Bilinovich: Why space matters to us

Beau Bilinovich, Staff Columnist

Oct. 4, 1957 marks the date when humanity first reached for the stars: Sputnik I, a Soviet artificial satellite, was launched. Similar in size to a beach ball, this achievement was the first of many great leaps in space exploration.

About a year later, the National Aeronautics and Space Administration (NASA), was founded under President Eisenhower. In the years that followed, this agency would compete with the Soviet Union in what we now know as the Space Race—a competition of one-upmanship with the ultimate goal of taking humanity to the stars. The moon landing, at the time, represented the best in human potential, and one of humanity’s great leaps.

There have been numerous advancements made since Sputnik I first entered orbit: Voyager 1, the most distant artificial satellite ever launched, is now approximately 14.1 billion miles from Earth; the James Webb Space Telescope, which overtook Hubble as the most powerful telescope built for space; the Mars rover missions; and many others.

But why is space exploration so important to us? How can we possibly benefit from this?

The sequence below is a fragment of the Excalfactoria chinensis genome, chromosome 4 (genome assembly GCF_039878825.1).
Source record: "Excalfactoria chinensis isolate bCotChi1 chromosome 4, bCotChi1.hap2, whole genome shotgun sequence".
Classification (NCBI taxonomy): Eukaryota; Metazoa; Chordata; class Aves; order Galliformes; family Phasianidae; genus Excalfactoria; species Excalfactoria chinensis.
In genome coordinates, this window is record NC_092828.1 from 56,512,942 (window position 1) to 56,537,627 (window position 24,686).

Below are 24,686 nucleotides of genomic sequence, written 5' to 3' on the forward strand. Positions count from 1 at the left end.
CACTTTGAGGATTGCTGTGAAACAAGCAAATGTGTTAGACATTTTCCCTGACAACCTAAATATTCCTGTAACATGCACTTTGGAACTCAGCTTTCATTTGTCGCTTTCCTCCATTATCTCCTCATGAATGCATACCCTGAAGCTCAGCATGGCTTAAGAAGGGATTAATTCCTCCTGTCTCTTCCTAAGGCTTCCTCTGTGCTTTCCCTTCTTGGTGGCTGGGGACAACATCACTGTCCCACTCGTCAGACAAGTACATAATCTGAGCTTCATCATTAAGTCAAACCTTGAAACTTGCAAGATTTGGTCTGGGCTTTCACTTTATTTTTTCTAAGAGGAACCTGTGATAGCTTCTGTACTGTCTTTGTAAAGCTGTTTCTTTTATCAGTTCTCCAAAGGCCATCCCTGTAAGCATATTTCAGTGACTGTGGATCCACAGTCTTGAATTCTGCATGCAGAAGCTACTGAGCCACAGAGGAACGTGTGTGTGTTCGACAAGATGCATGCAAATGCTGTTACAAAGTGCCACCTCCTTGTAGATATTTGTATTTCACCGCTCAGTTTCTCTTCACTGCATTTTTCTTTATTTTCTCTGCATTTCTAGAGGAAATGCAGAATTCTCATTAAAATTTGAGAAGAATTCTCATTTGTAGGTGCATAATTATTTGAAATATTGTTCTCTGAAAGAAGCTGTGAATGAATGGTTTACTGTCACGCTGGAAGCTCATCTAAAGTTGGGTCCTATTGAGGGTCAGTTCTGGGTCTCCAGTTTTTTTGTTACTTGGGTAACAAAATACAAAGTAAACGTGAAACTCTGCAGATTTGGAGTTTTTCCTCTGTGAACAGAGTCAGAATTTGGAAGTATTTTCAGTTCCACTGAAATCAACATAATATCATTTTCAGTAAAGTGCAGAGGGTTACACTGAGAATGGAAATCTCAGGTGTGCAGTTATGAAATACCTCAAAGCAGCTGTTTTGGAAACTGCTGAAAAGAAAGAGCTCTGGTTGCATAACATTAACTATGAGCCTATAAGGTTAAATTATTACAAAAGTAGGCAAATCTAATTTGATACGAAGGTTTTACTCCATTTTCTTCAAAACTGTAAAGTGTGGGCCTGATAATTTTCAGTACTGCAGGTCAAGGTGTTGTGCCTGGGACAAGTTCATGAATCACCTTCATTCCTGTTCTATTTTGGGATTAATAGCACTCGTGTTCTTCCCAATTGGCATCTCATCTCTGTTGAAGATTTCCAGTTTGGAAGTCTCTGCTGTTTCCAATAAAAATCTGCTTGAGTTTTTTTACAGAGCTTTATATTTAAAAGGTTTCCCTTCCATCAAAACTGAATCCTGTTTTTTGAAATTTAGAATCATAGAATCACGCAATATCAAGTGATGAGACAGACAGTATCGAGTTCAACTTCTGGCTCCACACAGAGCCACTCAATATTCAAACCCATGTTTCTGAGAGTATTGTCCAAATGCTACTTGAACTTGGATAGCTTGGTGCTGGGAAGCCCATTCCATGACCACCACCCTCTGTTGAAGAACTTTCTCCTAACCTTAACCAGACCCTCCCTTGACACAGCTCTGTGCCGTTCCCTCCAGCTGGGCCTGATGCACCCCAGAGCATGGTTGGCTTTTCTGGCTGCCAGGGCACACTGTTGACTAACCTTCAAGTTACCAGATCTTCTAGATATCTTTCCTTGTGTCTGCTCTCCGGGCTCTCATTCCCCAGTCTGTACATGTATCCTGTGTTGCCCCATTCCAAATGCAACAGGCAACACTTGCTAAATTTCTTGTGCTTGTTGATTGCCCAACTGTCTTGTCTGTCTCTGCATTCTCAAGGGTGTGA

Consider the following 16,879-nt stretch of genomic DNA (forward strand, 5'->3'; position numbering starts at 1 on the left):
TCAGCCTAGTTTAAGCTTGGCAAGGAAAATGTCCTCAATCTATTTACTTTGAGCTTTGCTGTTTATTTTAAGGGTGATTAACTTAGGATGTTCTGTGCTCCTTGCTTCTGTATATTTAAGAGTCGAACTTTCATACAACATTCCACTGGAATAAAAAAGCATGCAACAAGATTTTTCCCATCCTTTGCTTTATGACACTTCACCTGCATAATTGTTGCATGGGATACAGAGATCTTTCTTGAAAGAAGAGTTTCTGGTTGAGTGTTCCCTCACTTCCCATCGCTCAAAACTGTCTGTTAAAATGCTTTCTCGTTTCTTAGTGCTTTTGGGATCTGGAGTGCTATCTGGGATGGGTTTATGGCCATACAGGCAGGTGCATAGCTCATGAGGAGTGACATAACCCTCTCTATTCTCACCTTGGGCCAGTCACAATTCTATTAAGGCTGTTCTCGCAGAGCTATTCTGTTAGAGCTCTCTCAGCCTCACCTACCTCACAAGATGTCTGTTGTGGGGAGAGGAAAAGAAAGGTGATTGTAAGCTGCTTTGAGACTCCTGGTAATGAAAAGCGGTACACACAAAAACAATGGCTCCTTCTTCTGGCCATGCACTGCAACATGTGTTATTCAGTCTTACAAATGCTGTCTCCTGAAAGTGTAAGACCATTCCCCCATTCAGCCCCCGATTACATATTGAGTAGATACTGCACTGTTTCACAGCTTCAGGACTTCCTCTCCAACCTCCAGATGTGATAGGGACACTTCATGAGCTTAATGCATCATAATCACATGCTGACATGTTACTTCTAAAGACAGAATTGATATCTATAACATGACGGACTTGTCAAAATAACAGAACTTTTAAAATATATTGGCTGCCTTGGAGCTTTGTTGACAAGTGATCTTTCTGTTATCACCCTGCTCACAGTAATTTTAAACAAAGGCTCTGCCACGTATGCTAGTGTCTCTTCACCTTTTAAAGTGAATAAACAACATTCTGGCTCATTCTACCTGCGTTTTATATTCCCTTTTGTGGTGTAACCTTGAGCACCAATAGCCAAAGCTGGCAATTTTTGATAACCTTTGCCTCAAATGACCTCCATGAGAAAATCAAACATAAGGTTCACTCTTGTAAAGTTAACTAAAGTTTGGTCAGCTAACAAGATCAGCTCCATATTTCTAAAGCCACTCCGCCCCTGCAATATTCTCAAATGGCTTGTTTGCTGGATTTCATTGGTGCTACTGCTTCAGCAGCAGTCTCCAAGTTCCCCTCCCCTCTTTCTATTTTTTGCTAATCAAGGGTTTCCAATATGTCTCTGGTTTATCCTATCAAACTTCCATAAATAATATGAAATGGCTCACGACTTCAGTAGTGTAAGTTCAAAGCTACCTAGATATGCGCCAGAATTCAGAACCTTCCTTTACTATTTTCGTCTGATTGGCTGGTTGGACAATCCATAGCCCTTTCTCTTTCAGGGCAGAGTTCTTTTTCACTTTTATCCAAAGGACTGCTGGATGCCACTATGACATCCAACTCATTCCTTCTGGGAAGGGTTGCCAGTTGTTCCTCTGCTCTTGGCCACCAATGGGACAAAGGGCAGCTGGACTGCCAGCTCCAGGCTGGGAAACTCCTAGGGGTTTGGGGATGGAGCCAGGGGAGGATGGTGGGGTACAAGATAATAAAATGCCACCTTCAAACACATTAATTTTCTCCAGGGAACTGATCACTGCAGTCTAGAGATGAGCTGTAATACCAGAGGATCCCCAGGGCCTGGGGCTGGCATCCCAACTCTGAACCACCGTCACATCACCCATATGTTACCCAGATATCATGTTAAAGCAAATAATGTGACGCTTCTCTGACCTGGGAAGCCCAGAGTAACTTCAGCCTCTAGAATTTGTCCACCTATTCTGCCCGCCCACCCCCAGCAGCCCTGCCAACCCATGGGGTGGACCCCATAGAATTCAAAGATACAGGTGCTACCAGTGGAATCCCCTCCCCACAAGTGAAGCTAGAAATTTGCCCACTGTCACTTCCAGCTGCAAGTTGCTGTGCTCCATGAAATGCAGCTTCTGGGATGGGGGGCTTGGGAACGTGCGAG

Practically speaking, exploring space is a rewarding endeavor. Satellite technology is one of the most directly beneficial technological advancements to come from space, allowing us to utilize such devices as Global Positioning Systems (GPS). Moreover, monitoring the Earth’s weather and climate is even easier with satellites that can take images of the Earth with relative ease. This also has applications for understanding human’s impacts on the environment and our role in global climate change. Communications technologies have also benefited from satellites, with uses in television and the internet.

Space exploration also has positive impacts on the economy. A report from NASA found that the agency generated $64.3 billion in economic output in 2019, along with $7 billion in federal, state and local taxes. The space agency also supported, both directly and indirectly, 312,000 jobs nationwide, spanning from NASA’s own employees to the private contractors with whom the agency works.